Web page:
How To Buy A Used Car – Part 4

Before the test drive

Before taking the car for a test drive, check you are comfortable with the insurance cover and/or the risk you are taking should you have an accident.

This is especially important if you are buying privately.

Dealers will have insurance to cover you for significant damage, but they may require you to sign a document whereby you accept paying an excess amount for damage.

Their policies may also require them to be in the vehicle with you during the test drive.

If the owner/dealer is in the car with you, ensure you can still carry out all of the following tests:

On the test drive

Driving should be free of jerking, surging, or stalling. The ride should be smooth and easy.

Use all of your senses.

Listen carefully for engine and transmission noise at all speeds. Notice any rattles and where they may be coming from.

Feel for vibration or wobbles at all speeds.

Notice any unusual smells. Burning rubber smells could be damaged drive or accessory belts. It could also mean a rubber hose is touching somewhere it shouldn’t.

Before leaving, make sure the hand brake and the foot brake works!

In neutral, rev the engine smoothly all the way to the red line. There should be no flat spots in the acceleration.

Whilst stationary, is the steering tight without excess travel either way? There should be no more than 5cm of play.

Check reverse gear. Does the transmission easily find reverse and do the reversing lights come on?

Drive straight very slowly in first gear. Check for smoothness.

Drive straight and accelerate slowly up to 60km/h checking for smoothness.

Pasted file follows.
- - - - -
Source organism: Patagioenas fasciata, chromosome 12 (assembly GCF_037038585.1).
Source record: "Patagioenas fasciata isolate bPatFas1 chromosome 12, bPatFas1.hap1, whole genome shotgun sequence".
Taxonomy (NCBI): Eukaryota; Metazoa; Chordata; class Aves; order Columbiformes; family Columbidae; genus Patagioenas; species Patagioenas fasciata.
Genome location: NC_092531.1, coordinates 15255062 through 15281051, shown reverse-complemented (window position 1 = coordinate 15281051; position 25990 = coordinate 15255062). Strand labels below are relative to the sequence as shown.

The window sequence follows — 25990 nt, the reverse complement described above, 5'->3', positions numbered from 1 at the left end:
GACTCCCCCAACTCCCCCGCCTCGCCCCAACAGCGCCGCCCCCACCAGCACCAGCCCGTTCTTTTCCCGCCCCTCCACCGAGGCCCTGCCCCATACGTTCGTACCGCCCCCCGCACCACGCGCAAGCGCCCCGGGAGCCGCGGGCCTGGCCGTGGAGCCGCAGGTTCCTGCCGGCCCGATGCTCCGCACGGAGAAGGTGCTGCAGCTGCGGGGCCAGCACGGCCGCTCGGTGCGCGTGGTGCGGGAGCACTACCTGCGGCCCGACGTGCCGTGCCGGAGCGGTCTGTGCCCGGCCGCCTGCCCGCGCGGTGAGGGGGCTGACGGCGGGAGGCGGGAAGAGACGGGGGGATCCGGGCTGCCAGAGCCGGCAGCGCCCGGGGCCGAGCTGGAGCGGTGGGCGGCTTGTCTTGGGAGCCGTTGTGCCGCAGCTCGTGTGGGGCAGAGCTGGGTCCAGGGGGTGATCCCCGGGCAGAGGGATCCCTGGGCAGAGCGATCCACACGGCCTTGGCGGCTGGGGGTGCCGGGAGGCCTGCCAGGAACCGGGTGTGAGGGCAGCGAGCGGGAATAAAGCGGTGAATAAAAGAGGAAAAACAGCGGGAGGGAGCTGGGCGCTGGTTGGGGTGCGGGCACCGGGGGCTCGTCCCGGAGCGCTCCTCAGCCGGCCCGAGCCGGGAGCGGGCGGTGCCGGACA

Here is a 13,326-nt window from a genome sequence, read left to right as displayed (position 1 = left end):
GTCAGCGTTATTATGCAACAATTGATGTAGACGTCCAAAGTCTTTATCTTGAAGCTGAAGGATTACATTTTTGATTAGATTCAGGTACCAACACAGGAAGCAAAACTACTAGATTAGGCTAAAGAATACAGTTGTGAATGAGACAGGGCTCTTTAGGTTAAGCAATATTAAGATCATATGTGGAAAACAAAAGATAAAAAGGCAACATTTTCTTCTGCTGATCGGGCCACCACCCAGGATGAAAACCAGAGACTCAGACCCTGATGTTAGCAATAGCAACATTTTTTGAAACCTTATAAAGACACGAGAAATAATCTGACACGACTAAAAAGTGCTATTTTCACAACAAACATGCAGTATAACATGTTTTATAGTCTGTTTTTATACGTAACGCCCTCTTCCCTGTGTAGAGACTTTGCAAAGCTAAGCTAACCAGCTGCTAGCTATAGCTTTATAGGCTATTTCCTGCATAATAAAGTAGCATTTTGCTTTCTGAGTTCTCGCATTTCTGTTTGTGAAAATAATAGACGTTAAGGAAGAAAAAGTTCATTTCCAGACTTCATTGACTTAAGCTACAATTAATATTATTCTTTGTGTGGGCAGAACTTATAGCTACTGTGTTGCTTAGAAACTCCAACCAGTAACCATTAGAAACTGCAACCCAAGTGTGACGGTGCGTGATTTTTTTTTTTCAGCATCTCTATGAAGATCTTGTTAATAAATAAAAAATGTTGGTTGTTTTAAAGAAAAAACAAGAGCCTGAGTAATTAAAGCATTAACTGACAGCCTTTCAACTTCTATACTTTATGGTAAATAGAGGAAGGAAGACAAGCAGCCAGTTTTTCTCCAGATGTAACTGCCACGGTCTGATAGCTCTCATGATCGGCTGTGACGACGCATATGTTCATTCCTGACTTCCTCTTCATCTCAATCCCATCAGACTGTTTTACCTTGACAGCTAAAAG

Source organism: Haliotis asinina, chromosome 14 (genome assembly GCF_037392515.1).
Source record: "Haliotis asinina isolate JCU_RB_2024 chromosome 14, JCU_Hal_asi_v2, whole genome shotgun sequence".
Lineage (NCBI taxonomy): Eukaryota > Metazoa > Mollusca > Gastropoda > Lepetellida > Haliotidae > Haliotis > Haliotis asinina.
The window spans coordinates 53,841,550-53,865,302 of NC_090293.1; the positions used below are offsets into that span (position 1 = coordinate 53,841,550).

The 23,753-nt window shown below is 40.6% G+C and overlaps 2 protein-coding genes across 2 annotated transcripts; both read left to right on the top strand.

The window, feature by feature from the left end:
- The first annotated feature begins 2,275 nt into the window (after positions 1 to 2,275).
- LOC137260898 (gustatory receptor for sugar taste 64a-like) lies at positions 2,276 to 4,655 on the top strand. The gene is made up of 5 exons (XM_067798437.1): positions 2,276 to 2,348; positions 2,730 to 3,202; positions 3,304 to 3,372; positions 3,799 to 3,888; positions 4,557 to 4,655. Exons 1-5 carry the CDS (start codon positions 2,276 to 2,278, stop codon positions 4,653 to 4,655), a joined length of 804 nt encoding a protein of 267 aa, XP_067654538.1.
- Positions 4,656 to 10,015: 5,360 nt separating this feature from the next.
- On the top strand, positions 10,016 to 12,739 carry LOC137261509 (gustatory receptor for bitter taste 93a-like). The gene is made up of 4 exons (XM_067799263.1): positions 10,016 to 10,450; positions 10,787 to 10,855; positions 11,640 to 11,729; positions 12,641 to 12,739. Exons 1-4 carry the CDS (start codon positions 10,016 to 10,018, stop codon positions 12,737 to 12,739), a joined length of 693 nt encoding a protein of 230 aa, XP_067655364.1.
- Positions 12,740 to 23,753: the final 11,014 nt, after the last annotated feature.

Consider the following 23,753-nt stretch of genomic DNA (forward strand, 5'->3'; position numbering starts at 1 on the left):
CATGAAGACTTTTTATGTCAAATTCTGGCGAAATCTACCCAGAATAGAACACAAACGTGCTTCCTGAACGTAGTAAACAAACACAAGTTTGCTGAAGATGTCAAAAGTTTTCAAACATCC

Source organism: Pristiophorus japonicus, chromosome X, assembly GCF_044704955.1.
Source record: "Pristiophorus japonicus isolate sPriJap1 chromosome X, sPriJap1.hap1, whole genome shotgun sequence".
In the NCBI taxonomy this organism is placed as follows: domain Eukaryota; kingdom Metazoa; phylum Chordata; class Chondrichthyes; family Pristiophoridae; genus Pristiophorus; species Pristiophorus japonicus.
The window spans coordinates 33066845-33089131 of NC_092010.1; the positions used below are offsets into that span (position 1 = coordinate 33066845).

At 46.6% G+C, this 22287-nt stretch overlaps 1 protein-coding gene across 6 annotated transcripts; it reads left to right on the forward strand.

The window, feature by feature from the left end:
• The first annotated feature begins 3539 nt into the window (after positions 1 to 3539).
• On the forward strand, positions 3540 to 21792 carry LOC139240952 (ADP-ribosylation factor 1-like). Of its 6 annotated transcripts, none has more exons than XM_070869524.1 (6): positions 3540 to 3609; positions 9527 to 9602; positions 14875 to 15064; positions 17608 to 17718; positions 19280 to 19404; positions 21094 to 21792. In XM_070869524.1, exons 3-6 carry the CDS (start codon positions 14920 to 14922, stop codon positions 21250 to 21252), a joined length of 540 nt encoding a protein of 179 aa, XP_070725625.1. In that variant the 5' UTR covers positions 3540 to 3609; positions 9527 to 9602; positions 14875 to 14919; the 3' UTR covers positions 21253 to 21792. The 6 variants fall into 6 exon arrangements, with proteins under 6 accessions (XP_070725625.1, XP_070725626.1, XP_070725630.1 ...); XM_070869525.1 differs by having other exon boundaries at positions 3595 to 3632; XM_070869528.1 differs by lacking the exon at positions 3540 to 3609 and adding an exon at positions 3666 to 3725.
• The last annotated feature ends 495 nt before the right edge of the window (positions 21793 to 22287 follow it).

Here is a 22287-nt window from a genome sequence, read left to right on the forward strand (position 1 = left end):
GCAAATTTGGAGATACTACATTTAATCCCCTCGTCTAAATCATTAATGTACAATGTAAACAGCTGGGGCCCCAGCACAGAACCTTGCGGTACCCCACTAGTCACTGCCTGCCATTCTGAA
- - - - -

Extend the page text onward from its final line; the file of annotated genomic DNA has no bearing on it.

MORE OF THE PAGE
Do a highway test up to the speed limit checking for noise/vibration.

Find a car park and do a slow 360 turn each way listening for excess noise.

In same carpark, go over speed bumps and observe handling around the tight corners.

On a surface with no road camber and when it is safe to do so, ensure the steering is still straight with your hands off the wheel momentarily. Check also when you apply the brakes.

A good noise test is to drive alongside a solid wall with your windows down.

Automatic transmission – Are all the changes up and down gears smooth and timely? Is it smooth on a hill start?

Manual Transmission – Do a hill start and notice if it is smooth and without clutch slippage. Check for clunky, noisy or difficult gear changes.

Straight braking – In an area of no traffic, get up to 60-70km/h and press the brakes hard enough decelerate rapidly but not enough to cause skidding or sliding (or ABS to kick in). The car should brake smoothly without swerving – but you may need to allow for road camber. You should not feel any vibration in the brake pedal and there should be no excess noise or squeaking.

Corner braking – Do both left and right hand 90-degree turns slowly. Listen for clunking noise or irregular sounds, which could indicate joint troubles.

On your drive, check all interior lights and instrumentation is working properly.

Monitor the engine temperature gauge throughout your test drive.

Have friend get out and watch the car driving. Does he/she see or hear anything unusual?

After the test drive:

Cap the exhaust pipe with the back of your clipboard briefly whilst the car is still running after your test drive. Are there any watery exhaust leaks?

Open the bonnet and look over everything again post-drive.

Check the engine oil and the transmission oil again for levels and condition.

Repeat the check underneath the car for oil drips or leaks again after the test drive.

After the engine is completely warm after your test drive, stand behind the exhaust and ask the seller or your companion to start the engine again. Then ask them to rev the engine up. Look for blue or white exhaust smoke. It is normal for a cold engine’s exhaust to blow some steam, especially in cold weather, but not when the engine is completely warm.